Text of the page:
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Circulation. 1982 Nov;66(5 Pt 2):III33-42.

Coronary artery bypass patients and work status.


Retrospective surgery data were obtained from 358 coronary artery bypass surgery patients 4-22 months (mean 12.5 months) after surgery. Before surgery, 69% of the subjects were working, 10% were unemployed, and 21% were retired. At follow-up, only 58% were working and 29% were retired. Employment before surgery was the most significant predictor of work status after surgery. Other factors that were positively related to returning to work include higher presurgery income and job classification, higher pre- and postoperative ejection fraction, and subjective improvement in tolerance for physical activity. Factors that were negatively related to returning to work were age, number of chronic medical problems, presence of cardiac symptoms, and receipt of disability compensation. Reported improvement in symptoms was not related to postoperative work status. Job classification, physical demands of the job, and time out of work before surgery were also related to how soon patients returned to work. Participation in an outpatient rehabilitation program was significantly related to postoperative work status for men employed before surgery. Questions were raised regarding the role of outpatient cardiac rehabilitation in altering patient perceptions and maintaining "work habits" that might facilitate work resumption after coronary artery bypass surgery. The results suggest that multiple physical, social and psychological factors interact to influence postoperative work status.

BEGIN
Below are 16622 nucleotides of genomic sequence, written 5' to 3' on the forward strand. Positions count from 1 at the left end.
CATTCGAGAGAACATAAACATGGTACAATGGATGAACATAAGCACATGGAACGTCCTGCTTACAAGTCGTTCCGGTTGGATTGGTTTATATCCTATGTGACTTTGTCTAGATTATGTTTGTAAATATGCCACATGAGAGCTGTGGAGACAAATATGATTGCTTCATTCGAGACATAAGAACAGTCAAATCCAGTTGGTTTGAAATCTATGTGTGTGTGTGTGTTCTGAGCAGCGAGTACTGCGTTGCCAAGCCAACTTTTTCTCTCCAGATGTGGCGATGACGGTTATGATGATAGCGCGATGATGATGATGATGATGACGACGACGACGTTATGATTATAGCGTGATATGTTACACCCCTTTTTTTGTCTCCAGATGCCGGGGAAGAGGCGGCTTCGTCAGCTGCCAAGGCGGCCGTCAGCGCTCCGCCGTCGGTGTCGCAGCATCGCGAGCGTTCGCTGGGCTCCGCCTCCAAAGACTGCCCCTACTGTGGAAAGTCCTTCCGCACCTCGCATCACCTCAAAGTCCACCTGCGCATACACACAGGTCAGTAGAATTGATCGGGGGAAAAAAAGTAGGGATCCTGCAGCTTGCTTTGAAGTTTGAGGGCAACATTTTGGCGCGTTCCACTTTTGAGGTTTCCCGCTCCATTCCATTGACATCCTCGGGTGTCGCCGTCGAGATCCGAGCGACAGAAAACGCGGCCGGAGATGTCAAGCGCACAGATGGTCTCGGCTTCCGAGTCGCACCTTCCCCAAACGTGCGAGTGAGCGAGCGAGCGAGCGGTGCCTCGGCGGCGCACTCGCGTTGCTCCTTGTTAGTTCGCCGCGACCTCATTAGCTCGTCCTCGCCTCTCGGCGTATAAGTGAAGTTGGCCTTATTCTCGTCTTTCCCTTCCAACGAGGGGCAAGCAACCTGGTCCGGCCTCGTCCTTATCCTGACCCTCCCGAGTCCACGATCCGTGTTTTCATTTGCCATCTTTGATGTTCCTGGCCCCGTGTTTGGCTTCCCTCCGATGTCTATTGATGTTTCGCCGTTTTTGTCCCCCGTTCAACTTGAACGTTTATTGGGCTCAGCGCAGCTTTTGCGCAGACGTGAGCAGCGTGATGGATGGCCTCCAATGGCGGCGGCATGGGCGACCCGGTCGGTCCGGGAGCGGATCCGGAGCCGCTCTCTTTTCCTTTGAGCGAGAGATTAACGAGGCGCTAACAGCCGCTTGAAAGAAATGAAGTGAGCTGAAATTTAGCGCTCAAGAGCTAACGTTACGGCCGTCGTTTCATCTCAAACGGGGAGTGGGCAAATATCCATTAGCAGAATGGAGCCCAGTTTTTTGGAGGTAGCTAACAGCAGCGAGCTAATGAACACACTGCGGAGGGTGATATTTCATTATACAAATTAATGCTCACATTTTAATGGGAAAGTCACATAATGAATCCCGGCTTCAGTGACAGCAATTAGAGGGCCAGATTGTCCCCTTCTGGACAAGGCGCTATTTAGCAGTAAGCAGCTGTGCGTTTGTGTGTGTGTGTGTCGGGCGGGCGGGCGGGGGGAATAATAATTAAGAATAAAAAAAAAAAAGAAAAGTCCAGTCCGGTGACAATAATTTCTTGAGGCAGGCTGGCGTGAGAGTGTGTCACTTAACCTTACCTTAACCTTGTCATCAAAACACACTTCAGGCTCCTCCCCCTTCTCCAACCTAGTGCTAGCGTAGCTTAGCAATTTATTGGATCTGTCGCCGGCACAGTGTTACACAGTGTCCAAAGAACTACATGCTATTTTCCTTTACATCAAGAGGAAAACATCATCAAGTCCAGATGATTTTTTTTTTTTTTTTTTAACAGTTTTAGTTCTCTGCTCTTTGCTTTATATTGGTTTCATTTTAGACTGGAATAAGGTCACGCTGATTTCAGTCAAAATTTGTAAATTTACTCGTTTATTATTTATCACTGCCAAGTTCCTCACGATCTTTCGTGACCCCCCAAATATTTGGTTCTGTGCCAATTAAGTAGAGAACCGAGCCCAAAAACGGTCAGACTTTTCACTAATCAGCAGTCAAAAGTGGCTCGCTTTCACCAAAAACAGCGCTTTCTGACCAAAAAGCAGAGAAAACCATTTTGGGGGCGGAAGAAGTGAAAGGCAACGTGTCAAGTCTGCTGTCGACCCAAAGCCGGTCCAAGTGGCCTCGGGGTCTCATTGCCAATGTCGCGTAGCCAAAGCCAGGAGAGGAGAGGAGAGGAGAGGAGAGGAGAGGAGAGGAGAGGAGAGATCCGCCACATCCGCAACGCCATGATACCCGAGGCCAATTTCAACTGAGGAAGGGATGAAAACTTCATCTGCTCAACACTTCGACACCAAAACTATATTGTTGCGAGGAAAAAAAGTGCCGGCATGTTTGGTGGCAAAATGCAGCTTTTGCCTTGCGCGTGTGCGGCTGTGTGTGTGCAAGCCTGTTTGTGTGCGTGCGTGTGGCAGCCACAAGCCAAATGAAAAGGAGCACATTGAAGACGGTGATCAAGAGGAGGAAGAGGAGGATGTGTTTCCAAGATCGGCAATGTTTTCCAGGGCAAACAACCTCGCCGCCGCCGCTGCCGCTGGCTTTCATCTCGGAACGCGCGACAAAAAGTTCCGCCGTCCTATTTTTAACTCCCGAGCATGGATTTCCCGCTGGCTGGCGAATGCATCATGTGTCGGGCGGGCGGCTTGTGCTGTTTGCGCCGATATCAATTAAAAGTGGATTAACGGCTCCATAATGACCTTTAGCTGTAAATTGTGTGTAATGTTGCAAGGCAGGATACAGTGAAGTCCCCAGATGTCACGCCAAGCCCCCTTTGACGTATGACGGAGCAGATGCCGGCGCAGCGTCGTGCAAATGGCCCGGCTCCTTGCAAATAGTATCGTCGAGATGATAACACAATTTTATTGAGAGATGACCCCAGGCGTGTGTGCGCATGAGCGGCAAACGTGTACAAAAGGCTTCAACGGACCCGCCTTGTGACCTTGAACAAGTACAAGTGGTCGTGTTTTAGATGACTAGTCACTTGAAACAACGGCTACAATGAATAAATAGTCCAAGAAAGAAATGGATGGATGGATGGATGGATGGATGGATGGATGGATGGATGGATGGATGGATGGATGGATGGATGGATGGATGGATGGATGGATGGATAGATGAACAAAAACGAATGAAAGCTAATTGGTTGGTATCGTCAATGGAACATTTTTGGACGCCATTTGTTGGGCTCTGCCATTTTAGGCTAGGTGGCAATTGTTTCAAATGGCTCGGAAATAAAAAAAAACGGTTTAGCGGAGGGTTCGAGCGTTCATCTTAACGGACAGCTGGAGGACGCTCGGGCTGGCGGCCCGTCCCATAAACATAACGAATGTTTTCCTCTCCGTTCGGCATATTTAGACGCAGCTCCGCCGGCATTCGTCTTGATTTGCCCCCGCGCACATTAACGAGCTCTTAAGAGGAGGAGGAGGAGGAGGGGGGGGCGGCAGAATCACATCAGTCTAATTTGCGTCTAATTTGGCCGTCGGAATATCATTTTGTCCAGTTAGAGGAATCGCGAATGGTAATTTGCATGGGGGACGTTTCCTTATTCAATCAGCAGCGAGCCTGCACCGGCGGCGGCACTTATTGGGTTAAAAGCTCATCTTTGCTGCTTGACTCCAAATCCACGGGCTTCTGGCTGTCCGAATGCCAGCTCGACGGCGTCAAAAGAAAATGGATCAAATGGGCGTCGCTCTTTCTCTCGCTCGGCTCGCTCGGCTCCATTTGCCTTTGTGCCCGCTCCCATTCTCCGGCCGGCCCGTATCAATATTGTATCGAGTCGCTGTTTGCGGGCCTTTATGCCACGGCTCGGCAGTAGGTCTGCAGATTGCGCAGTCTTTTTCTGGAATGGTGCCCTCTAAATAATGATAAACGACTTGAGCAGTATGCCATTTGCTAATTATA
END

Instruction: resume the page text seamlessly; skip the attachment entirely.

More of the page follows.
[PubMed - indexed for MEDLINE]
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